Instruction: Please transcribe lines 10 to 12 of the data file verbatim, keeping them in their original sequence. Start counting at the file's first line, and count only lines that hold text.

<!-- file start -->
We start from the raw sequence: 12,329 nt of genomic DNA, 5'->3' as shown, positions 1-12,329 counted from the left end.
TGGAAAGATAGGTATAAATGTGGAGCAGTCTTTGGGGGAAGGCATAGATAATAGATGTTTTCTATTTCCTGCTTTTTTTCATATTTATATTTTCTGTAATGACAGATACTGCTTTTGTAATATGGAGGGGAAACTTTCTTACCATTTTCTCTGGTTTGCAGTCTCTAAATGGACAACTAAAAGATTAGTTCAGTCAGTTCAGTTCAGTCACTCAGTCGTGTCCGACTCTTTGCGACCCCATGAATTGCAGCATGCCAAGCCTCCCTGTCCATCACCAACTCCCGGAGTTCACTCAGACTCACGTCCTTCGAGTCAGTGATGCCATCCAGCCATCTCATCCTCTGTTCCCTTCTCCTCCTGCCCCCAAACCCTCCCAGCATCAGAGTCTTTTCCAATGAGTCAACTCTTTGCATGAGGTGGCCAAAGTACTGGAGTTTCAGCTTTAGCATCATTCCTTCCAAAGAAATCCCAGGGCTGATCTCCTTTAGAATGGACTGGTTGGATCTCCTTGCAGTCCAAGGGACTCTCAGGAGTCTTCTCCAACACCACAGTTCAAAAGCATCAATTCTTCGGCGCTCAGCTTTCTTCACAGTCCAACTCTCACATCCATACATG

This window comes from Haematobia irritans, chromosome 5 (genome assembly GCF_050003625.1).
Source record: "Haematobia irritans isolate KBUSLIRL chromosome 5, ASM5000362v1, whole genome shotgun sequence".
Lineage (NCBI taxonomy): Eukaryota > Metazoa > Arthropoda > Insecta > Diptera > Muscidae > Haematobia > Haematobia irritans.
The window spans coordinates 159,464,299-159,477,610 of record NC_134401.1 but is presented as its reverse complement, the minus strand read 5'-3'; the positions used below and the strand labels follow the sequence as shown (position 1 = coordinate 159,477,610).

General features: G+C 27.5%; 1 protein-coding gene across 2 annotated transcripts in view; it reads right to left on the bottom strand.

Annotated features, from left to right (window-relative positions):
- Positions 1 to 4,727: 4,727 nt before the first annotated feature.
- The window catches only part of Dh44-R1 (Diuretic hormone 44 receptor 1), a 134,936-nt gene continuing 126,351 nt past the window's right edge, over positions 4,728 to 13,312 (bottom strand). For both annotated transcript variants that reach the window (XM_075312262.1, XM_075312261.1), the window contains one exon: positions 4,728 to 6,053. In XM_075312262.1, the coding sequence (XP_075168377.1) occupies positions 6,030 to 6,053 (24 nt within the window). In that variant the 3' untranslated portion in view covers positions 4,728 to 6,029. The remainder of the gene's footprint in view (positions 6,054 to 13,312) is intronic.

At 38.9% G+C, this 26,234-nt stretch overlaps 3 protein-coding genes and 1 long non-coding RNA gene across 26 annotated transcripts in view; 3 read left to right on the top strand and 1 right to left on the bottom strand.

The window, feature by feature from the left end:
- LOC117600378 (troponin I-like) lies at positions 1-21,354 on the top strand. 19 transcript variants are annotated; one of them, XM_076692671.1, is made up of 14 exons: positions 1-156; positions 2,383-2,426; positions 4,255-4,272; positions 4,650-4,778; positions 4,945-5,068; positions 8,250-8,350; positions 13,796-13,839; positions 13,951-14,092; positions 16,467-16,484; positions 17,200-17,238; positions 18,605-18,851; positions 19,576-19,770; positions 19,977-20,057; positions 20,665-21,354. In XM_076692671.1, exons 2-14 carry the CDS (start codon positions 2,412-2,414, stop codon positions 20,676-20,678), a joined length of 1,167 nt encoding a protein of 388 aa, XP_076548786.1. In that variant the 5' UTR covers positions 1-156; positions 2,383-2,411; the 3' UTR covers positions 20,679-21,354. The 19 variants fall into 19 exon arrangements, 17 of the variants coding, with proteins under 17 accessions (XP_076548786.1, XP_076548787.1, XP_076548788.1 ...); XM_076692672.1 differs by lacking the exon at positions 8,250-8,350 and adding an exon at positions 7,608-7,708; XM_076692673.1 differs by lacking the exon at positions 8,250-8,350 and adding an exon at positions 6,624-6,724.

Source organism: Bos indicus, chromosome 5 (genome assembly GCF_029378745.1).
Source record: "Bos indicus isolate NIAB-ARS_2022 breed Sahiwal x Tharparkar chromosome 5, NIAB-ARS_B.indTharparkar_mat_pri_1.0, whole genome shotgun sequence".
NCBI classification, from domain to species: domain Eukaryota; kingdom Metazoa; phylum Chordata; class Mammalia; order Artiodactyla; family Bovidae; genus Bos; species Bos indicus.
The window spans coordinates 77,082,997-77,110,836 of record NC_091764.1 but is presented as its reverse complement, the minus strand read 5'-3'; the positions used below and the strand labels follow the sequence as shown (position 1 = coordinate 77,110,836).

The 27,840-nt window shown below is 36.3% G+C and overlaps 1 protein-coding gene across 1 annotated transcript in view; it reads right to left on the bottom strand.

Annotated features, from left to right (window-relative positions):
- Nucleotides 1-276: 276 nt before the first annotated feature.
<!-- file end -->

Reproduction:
- The window catches only part of Dh44-R1 (Diuretic hormone 44 receptor 1), a 134,936-nt gene continuing 126,351 nt past the window's right edge, over positions 4,728 to 13,312 (bottom strand). For both annotated transcript variants that reach the window (XM_075312262.1, XM_075312261.1), the window contains one exon: positions 4,728 to 6,053. In XM_075312262.1, the coding sequence (XP_075168377.1) occupies positions 6,030 to 6,053 (24 nt within the window). In that variant the 3' untranslated portion in view covers positions 4,728 to 6,029. The remainder of the gene's footprint in view (positions 6,054 to 13,312) is intronic.

At 38.9% G+C, this 26,234-nt stretch overlaps 3 protein-coding genes and 1 long non-coding RNA gene across 26 annotated transcripts in view; 3 read left to right on the top strand and 1 right to left on the bottom strand.

The window, feature by feature from the left end: